It Takes a Village, and a Tribe: Women Help Women Locally, Globally

The idea that “it takes a village” to raise children and maintain a healthy community has resonated for women all over the world ever since the 1975-85 UN Decade for Women brought women together from every corner of the world. “Women hold up half the sky,” became another mantra heard often at the 1995 review of the Decade known as the Fourth World Conference on Women.

I thought about both expressions, reminders of women’s solidarity, strength, survival skills and commitment to social change and human rights, when I worked with pregnant refugee women in Greece recently.

The experience grew out of my communication with a woman in Montreal who runs a small program that supports pregnant and postpartum women in the city of Thessaloniki and at a refugee camp an hour north of there. Our conversation soon grew into an international dialogue in which a network of women who shared the goal of helping refugees in Greece spoke to each other.  Soon What’s App text messages and emails were flying fast and furious between Canada, Greece, France, the UK and the US. It was women’s networking at its best and it resulted in my being able, along with a friend from France, to offer personal and practical support to women from Syria and various African countries whose stories of seeking refuge would break your heart.

Part of what made this experience interesting and illuminating is that outside of my French physician friend who joined me in Greece, I didn’t know any of these women, although I met one of them in Thessaloniki briefly at the airport.  But all of us were connected to refugee women for the same reason: We shared the goal – and the drive – to help women whose lives were deeply challenging. And so we became a self-identified “village” connected by our cell phones and our commitment to help.

But we were more than a village. We were also a tribe, a group of like-minded people, women in this case, with a common goal and interest. And we were all feminists, who like other social activists, often feel the need to fill an identified vacuum.  We didn’t wait for permission to act or stand by until we were chosen for the task. We just saw a need and were determined to be useful.

I understood this concept of tribal identity and action more clearly when, soon after my return from Greece, I heard Seth Godin, an author and entrepreneur, talk about the importance of “tribes” on NPR’s Ted Radio Hour. He illuminated what he called “disruptive leadership,” which he said begins with a deep understanding of a situation that may not resonate for others. It’s a situation that calls for action and “positive disruption.”

The situation for women refugees in Greece, particularly if they are actively childbearing while living in a refugee camp or isolated apartment, certainly called us to action. These are women exhausted by their long, strenuous and often dangerous journeys. The have been forced to abandon their countries, their extended families, their homes. They often live in subhuman conditions for months, even years. (Many have endured living in tents surrounded by stagnant water through cold winters.) They have no money except for small monthly allowances provided by a United Nations agency that does nothing to address their isolation, boredom and despair. Sometimes their husbands or partners are abusive or absent. It is a huge challenge to survive and to keep their children safe in a place where they have no friends and don’t speak the language. In other words, they live in a huge vacuum. And that is why my tribe goes to Greece.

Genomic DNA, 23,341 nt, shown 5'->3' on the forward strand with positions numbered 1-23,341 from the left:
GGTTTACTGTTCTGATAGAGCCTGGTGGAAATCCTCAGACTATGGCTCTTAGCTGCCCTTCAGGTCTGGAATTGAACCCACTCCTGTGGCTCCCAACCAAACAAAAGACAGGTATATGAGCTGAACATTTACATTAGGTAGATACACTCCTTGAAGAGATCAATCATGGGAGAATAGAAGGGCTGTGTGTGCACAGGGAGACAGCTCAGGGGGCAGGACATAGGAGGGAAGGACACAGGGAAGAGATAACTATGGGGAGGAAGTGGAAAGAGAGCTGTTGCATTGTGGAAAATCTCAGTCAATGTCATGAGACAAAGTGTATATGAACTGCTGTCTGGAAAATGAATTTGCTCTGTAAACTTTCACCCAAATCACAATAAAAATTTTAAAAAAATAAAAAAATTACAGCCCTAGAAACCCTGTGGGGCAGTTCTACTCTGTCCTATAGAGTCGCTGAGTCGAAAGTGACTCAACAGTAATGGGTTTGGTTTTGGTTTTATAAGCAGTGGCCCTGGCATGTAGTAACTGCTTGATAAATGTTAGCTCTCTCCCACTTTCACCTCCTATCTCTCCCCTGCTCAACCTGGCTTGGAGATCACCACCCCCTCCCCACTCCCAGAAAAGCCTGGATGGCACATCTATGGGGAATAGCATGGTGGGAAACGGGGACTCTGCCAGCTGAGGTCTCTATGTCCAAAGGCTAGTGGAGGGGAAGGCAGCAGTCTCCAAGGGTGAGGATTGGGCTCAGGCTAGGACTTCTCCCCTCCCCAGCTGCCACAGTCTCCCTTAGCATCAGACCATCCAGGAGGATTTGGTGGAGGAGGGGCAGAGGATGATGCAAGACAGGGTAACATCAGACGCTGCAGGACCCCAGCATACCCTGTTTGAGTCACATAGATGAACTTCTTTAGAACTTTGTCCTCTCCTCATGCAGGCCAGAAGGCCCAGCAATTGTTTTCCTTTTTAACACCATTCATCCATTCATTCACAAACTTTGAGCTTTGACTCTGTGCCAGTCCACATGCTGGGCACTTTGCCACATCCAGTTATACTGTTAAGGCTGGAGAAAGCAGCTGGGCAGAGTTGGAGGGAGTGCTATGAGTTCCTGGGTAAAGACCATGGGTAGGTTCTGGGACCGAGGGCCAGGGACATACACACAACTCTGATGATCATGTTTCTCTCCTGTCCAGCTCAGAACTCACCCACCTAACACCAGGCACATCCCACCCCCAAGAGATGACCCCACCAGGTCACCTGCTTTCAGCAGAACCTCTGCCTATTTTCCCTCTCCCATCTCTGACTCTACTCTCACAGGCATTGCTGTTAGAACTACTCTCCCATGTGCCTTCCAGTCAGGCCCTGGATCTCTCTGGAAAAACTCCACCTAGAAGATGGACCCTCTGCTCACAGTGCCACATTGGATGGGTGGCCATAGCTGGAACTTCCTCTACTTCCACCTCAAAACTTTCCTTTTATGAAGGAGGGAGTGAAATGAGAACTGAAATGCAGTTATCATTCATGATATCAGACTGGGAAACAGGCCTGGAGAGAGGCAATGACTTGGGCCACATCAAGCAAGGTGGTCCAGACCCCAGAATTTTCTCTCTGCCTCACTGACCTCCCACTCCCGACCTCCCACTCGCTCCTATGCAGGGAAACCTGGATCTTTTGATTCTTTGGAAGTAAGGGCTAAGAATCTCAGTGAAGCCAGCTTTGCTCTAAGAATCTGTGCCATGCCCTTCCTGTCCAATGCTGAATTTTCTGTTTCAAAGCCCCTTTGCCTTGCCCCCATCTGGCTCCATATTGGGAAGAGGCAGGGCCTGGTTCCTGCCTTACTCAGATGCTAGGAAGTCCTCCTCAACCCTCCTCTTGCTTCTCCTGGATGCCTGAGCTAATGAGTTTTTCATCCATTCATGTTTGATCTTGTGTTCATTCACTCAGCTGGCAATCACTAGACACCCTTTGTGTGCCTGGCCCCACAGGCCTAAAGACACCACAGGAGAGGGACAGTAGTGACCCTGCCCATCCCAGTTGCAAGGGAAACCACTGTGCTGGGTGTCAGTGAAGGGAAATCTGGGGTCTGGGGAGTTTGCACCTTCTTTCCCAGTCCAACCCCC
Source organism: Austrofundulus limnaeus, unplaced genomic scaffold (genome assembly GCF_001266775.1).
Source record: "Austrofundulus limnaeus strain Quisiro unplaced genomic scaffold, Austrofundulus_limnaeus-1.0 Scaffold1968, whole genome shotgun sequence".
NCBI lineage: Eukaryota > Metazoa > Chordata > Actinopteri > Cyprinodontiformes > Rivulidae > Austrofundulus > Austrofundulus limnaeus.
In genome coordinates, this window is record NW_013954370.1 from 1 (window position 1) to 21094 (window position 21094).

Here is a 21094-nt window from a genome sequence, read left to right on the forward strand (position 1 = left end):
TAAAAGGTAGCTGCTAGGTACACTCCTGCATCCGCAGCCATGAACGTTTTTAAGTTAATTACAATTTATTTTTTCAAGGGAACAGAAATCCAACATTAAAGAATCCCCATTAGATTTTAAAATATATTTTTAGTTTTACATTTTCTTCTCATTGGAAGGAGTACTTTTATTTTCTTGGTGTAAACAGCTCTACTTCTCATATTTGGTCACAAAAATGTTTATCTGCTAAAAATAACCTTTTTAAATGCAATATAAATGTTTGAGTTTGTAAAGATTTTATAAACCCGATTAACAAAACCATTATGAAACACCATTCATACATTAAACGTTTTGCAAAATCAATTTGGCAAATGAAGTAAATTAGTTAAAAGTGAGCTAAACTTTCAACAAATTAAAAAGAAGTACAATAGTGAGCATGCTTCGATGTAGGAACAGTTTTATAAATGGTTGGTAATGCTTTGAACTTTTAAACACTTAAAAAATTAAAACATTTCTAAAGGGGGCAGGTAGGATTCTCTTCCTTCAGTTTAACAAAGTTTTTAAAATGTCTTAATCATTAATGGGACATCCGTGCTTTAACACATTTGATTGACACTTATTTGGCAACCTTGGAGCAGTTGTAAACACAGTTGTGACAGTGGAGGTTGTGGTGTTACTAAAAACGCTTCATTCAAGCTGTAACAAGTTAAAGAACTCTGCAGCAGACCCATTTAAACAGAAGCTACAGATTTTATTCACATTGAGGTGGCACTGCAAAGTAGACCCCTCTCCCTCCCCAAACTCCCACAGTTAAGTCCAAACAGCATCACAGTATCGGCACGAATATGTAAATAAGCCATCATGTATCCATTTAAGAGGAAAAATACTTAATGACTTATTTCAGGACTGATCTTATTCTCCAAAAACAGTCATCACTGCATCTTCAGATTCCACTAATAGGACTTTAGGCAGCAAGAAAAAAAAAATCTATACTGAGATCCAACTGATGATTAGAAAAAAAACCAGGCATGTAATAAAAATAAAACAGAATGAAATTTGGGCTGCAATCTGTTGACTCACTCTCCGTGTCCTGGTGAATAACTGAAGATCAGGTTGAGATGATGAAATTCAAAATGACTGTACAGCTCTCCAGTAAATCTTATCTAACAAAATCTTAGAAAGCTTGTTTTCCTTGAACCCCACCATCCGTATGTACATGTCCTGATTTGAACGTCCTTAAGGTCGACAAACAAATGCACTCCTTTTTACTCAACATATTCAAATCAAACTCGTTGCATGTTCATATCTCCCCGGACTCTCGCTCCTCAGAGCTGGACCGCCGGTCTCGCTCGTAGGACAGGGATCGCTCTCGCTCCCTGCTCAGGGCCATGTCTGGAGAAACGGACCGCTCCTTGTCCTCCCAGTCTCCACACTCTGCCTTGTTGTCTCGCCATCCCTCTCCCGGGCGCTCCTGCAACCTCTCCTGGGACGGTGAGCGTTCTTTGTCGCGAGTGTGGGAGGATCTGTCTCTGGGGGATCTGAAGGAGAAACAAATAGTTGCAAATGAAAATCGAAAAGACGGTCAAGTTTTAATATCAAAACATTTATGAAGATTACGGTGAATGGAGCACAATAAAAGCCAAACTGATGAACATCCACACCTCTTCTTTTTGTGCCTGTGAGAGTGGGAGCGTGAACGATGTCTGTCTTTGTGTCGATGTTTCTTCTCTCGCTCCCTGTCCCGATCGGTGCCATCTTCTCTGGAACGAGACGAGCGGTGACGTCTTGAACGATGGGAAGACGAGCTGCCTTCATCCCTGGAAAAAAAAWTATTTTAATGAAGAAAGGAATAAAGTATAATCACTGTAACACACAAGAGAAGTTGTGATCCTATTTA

We have these attributes, identified by Seth Godin in disruptive leaders, in common: We challenge the status quo. We connect people. We commit to our common cause, and our tribe. We share a generous curiosity about others. And together we build a culture where we are safe and understood so that we can do the work of filling the vacuum.

Godin’s thinking gave me a framework – an AHA Moment – in which to contemplate the work I and other women were doing in Greece. The women I met doing the work reminded me of the tribal nature of such connection, which I have personally experienced whether I am with other feminists, other social activists, or other Jewish people.  We “get” each other. We have common histories and experiences that don’t need to be explained. We are safe together and we find joy in what binds us.

The women refugees in Greece reminded me how blessed I am to have various tribes. This particular tribe enabled me to enter a painful vacuum, to fill it to some degree with much needed practical help, emotional support, and in many cases, deep affection.

I wouldn’t have missed being positively disruptive for anything in the world.

Elayne Clift, a doula, has worked internationally in maternal and child health. She writes from Saxtons River, Vt. Her latest book, an anthology, is TAKE CARE: Tales, Tips and Love from Women Caregivers (David Braugher Books, 2017)



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Using “citizen scientists” and crowdsourcing to spur medical progress

Sharon Terry

Preparing for this TEDMED talk gave me a wonderful occasion to pause and reflect.  With the release of the talk I have the space to give more color to experiences and ideas I shared there.